Sign Out Of Your Online Accounts When You’re Finished Using Them: Not only will this slightly reduce the amount of tracking of you as you surf the Web, this prevents someone who later sits down at your computer from loading one of these up and getting snoopy. If you’re using someone else’s or a public computer, this is especially important. Yes, people actually forget to do this, with terrible outcomes.
Many reporters don’t realize that whenever they use their computers, smartphones and cameras, they’re leaving a bread crumb trail that can lead to them – and their sources.
Not knowing this–and taking measures to prevent it–can put you and your sources at risk. Take the reporters who recently interviewed computer security giant and fugitive, John McAfee, who authorities wanted for questioning about the death of his neighbor. They posted a photo with McAfee chock-full of data–and led authorities right to their suspect.
Forbes reporter Kashmir Hill talked with technologist Ashkan Soltani about best practices for avoiding this type of unwanted exposure:
Authorities found McAfee after examining the photo’s metadata, which gave the location and device used. All files, including Word docs and PDFs, contain this information, according to Soltani. Journalists should use metadata scrubbers like Doc Scrubber for Microsoft Word documents and JPEG Scrubber for photos. An even simpler solution for photos: turn off geotagging on phones or digital cameras to prevent the info from being recorded in the first place, Hill writes.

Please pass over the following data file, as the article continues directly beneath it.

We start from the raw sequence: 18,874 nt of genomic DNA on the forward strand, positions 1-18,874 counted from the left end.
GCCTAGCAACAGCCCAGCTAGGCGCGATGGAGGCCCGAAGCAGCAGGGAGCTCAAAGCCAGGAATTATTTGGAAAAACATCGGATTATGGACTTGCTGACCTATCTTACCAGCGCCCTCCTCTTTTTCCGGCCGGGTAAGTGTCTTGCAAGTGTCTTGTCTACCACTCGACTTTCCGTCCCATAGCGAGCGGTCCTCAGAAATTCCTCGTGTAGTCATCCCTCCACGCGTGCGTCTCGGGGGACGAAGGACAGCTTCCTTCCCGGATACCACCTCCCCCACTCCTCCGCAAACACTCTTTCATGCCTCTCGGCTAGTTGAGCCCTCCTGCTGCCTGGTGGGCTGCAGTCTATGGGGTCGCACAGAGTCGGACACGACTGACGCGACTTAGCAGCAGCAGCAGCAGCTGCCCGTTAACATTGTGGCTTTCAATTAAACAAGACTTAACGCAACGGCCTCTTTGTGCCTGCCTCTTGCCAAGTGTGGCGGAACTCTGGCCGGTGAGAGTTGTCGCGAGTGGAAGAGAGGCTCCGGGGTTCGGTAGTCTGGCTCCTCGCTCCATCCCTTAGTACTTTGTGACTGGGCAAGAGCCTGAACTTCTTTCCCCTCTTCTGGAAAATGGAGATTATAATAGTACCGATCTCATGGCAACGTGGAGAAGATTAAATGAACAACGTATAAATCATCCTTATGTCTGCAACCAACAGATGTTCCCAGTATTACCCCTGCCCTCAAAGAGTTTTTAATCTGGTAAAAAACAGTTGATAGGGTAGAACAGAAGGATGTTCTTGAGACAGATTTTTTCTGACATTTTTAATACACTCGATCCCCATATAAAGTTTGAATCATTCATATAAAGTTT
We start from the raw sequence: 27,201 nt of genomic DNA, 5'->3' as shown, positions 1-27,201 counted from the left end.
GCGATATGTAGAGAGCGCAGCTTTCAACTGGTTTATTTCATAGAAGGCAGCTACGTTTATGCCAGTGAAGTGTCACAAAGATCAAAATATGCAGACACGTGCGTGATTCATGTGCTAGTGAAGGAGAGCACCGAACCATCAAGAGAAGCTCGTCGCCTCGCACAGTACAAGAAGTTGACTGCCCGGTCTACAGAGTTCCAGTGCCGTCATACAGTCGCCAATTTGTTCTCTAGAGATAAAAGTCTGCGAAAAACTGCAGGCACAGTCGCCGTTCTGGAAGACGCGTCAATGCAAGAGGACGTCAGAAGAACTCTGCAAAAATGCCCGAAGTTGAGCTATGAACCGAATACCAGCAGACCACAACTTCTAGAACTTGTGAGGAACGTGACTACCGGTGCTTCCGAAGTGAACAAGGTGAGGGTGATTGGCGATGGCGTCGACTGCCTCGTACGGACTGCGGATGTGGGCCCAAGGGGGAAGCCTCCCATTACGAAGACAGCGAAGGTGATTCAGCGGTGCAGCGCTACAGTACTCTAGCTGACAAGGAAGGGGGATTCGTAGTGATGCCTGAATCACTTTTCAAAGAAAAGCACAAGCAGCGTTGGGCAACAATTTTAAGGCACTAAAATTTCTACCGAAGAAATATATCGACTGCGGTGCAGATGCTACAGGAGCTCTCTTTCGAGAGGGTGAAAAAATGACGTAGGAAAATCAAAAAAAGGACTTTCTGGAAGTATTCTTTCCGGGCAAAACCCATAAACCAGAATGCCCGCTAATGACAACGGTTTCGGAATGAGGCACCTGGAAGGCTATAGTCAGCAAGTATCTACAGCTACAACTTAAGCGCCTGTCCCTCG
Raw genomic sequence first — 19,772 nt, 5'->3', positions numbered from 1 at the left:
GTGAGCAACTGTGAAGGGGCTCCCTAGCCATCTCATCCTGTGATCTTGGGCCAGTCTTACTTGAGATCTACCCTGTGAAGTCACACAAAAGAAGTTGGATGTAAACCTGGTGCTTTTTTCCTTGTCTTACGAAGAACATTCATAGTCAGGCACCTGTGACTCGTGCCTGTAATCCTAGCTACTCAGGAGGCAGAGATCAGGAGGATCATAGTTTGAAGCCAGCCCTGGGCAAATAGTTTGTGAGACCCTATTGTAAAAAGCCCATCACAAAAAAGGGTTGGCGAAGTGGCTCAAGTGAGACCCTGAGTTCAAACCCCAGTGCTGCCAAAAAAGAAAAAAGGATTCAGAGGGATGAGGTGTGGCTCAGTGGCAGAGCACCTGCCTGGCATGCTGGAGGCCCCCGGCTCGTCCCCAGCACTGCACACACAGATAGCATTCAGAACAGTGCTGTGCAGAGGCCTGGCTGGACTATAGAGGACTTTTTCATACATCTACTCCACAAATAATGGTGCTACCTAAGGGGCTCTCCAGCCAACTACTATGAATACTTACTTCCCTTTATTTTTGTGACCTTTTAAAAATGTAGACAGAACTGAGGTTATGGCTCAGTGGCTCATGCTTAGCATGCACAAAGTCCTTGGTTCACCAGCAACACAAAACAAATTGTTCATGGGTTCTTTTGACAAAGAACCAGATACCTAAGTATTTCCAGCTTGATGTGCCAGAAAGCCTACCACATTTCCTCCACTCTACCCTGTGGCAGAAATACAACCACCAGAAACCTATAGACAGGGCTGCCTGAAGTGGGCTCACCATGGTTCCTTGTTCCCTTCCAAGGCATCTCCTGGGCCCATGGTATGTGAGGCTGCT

Don’t be a “digital hoarder”
“We live in a time when it’s easy to save everything, meaning we’ve all become digital hoarders,” Hill writes. “Why delete an email or chat when you can just archive it? It could come in handy later. Or it could come back to bite you later.” Take precautions like switching Gmail chats to “off the record,” disabling Skype’s chat-saving function and resisting the urge to save emails. But what if you really need to refer to your interview notes?: Many online interactions can be copied and pasted into a Word documents for later use, and journalists can set up temporary email accounts to correspond with sources about specific stories, Soltani told Forbes.
Encoding messages may be time-consuming, but making the effort “allows you to communicate securely and protects your messages if your account is compromised,” Soltani told Forbes. Journalists and sources can use a number of encrypting tools, including Adium’s OTR for chat, PGP for Gmail, or a Virtual Private Network to create your own security layer.
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